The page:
There are a few main things to consider. One is placenta problems. With more c-sections, you have a slightly higher risk of the placenta choosing to grow in the wrong spot, like over the cervix or previous scar tissue. Over the cervix is particularly bad, but it can be managed. It's just not the best situation to be in. More serious can be when the placenta grows through the side of the uterus. Obviously a bad thing. These can be detected during ultrasounds, and you can be delivered early if necessary. The risk goes up a little more with each pregnancy, but the risks aren't that big. Of course, if you're the one out of fifty or a hundred (or whatever it is--don't quote me, because it's been a long time since I researched it) that it happens to, that's of little comfort to you or your loved ones.

The other big issue is uterine rupture. That's when you get a tear in your uterus, and that can cause hemorrhaging, and in worse-case scenarios, death for you and/or your baby. That's rare, but it happens. But what they DON'T tell you is that the studies don't differentiate between a catastrophic rupture and a "window" rupture--and there is a BIG difference.

A catastrophic rupture is when the uterus tears all the way through. That's what can kill you. You bleed out quick, and if you're not right by a O.R., you're in trouble. But that kind is rare. Another thing they don't tell you is that a woman who has no previous c-sections, and is given drugs to induce labor for a vaginal birth, is actually more likely to have a uterine rupture than a mother who has one or two c-sections. Yet they don't have a problem pushing those drugs on you, or tell you about that risk, do they?

The other kind of rupture, which is much more common, is the "window" rupture. That's when you get little holes in the inner lining of the uterus that do NOT go all the way through. They are not a big deal, and you can have those and they won't hurt you...though the docs always repair them when they find them during your c-section. That kind isn't dangerous, and yet they are lumped in with the kind of ruptures that can kill you, which makes the statistics sound much, much worse.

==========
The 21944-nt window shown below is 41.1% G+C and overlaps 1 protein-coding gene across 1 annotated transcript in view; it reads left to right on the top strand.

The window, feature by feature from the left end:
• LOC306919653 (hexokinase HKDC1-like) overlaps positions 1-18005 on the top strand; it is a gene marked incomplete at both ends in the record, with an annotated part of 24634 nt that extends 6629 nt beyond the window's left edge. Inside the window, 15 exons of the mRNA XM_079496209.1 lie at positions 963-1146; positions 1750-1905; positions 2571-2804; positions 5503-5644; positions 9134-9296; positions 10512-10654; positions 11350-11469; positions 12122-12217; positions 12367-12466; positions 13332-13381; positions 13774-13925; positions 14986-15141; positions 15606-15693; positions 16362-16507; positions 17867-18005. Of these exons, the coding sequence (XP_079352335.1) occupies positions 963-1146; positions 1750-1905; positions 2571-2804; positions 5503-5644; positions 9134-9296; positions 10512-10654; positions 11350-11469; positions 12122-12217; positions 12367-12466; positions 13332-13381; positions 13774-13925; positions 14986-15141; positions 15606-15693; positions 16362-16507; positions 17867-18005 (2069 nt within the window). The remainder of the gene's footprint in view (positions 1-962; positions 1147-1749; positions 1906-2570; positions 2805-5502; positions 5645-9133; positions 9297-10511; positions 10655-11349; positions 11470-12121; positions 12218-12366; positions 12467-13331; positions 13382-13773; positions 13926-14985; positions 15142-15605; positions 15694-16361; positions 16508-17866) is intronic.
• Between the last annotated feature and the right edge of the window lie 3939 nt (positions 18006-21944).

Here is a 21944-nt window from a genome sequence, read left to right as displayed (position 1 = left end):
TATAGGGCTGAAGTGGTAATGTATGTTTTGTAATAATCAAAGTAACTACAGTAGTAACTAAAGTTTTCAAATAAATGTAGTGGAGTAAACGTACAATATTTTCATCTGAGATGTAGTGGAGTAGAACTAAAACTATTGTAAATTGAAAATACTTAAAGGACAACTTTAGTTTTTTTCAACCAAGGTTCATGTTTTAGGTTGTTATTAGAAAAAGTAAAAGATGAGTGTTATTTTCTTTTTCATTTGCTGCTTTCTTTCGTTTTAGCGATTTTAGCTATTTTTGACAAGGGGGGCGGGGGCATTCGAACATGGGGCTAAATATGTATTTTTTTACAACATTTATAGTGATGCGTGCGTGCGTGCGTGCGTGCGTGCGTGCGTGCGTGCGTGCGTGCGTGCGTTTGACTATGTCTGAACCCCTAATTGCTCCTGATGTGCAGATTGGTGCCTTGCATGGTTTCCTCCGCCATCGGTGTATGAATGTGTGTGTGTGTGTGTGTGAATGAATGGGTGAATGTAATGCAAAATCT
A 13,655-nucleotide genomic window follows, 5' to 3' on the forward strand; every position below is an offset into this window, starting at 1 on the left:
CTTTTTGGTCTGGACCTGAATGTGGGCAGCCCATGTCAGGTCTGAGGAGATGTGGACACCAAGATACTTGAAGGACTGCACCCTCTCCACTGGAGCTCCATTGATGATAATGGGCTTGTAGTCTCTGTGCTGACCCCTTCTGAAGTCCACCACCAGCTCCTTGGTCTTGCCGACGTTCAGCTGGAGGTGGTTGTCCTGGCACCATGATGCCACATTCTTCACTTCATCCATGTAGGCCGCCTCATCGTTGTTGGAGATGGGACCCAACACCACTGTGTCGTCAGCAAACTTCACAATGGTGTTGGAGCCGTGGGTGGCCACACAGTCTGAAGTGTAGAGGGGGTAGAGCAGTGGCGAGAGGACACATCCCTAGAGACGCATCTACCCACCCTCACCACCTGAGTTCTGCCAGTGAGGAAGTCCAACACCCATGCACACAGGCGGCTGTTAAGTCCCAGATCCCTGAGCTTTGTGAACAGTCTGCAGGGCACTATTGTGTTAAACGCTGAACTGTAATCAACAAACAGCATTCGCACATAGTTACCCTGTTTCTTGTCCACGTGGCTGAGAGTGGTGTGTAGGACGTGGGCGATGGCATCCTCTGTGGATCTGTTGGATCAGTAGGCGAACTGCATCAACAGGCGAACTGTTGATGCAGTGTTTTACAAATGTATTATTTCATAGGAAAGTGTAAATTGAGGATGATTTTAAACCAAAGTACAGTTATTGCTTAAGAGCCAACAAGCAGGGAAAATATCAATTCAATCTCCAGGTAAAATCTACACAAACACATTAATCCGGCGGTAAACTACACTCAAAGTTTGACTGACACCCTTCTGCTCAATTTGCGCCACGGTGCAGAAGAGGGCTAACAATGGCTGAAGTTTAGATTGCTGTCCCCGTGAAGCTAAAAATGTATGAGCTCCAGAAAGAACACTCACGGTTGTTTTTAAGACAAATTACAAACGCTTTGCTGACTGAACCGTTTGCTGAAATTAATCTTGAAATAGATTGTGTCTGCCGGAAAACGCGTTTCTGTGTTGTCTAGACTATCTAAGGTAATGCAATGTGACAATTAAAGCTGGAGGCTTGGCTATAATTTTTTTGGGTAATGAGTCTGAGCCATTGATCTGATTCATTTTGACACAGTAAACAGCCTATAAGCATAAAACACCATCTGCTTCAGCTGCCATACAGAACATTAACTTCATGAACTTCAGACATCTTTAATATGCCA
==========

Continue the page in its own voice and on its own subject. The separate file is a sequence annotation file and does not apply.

Fortunately, I've educated myself, and since I don't believe in birth control anyway, and I trust God 100% with everything, including my body and my reproductive health, the doctors can't scare me. And many of them WILL try to scare you. I've had doctors go so far as to basically tell me that if I have a baby, there's a good chance I will die, and leave my other children motherless. Implying that I'm a bad mother, essentially. There is a woman doctor in my doctor's rotation who is the one who said that to me, and I told my current doc I will NOT see that woman again, and she will never deliver me--I'll go to a different hospital if she's on duty. I do not trust her in any way, shape or form. If you get a doc like that, RUN, because they do not care about you. Education is one thing--scare tactics and guilt-trips are another, and it's just unprofessional and wrong.

My doctor now is great. I don't have a problem with him educating me on the risks and my options, and he's always nice about it, and realistic. I get the real information from him, without scare tactics. He respects me, and that's important in a doctor. Plus, he really seems to know his stuff. He's cautious, but not an alarmist. He's really great.